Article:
Half of China Switches Off Factory Power Supplies
Ten of China’s 23 provinces have ordered large and small factories to switch off the power supply as the central government strengthened its control on carbon emissions management.
In Guangdong province, the home of the majority of companies who provide aftermarket imaging supplies, for instance, factories have been instructed to run for two days then stop for five days every week since September 16. During the period, the security load is said to be kept below 15% of the total load, and the peak shift time is 7:00-23:00. Any factory not cooperating with the regulations faces a 10-day lockdown penalty.
Since September 22, Zhuhai and neighboring Zhongshan, ordered small-and-medium factories to run one day and to stop for six days a week, while large factories run for two days then stop for five days.
The electricity restrictions are a cause for concerns over employment and production capacities. In some places, factories are still open every day but having to do all the work manually without machinery and air conditioning.
There have been many reports suggesting reasons for the electricity restrictions including the China-US trade war and the inability of the power grid to keep up with the growth in demand for new factories and the increase in air conditioning.
According to Rhodium Group, China emitted 27% of the world’s greenhouse gases in 2019. The country has vowed to reach net-zero emissions by 2060 with a peak no later than 2030.
“This major strategic decision is made based on our sense of responsibility to build a community with a shared future for mankind and our own need to secure sustainable development,” President Xi said at a climate summit organized by US President Joe Biden last month.
According to China Development and Reform Commission, 10 provinces including Guangdong failed the 2021 first half carbon emission reduction target. They are under great pressure to achieve the carbon emission goal by the end of the year and these provinces have implemented the restrictions to reach the targets.
The action has stirred anxiety among Chinese manufacturers and disrupted production schedules. “Manufacturers often received notice at the last moment. What’s more, the policy changes come quickly. You just cannot make any plans or do any preparations within such a short time period. It creates great uncertainty and difficulty for production and delivery,” said one insider in the China printing consumables industry.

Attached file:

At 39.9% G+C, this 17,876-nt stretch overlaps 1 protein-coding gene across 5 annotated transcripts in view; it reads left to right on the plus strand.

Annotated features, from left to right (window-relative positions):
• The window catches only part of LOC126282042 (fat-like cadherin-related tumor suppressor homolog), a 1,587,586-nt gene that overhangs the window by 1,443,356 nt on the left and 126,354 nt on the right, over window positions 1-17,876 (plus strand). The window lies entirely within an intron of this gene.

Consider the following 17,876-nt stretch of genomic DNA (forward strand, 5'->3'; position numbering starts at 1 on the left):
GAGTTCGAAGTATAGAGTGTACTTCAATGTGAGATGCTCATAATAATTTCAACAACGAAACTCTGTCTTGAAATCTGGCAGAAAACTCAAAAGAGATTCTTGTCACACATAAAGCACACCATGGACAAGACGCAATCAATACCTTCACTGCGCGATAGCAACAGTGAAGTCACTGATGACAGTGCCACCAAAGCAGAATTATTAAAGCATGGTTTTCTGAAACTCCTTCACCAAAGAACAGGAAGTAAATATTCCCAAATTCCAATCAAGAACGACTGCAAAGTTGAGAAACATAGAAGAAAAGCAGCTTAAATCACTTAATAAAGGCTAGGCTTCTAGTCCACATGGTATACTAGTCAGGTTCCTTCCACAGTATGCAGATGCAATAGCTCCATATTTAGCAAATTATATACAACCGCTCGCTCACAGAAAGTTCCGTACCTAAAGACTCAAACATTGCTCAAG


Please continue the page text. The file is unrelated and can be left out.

Some advanced premium enterprises are permitted to open four days and stop three days a week. “Local aftermarket is basically in the small and medium category, you can imagine the impact if they are only allowed to open one day and stop six days a week, ” said the secretary-general of Zhongshan Office Supply Consumables Association.
In Zhuhai—the world capital of the printing consumables—the policy is just tolerable at this stage. “Currently, the Zhuhai government has asked factories to stop one or two days a week. I have no clue if it will get tougher anytime in the future,” said the CEO of Topjet Technology Co., Ltd.
RT Media was told that Quanzhou in Fujian Province, Ganzhou in Jiangxi Province, Dalian in Liaoning Province, Chenzhou in Hunan Province, Beihai in Guangxi Province, and Changzhou & Zhangjiagang in Jiangsu Province have not implemented the switch-off power policy, at this stage.
To manage production under this situation, some factories have purchased power generators and some have changed their work hours from daytime to nighttime.
Under the overall background of the Covid-19, China’s aftermarket has been confronting pressures and difficulties brought on by raw material price increases and chip shortages. The switch-off power policy has only made the struggle more difficult.
Within the recent days, RT Media has been advised that some companies have begun to increase the prices of finished products.
Like a rock being thrown into the water, the switch-off power policy will have ripple effects. As to how much it will affect product prices, production and delivery logistics, only time will tell.
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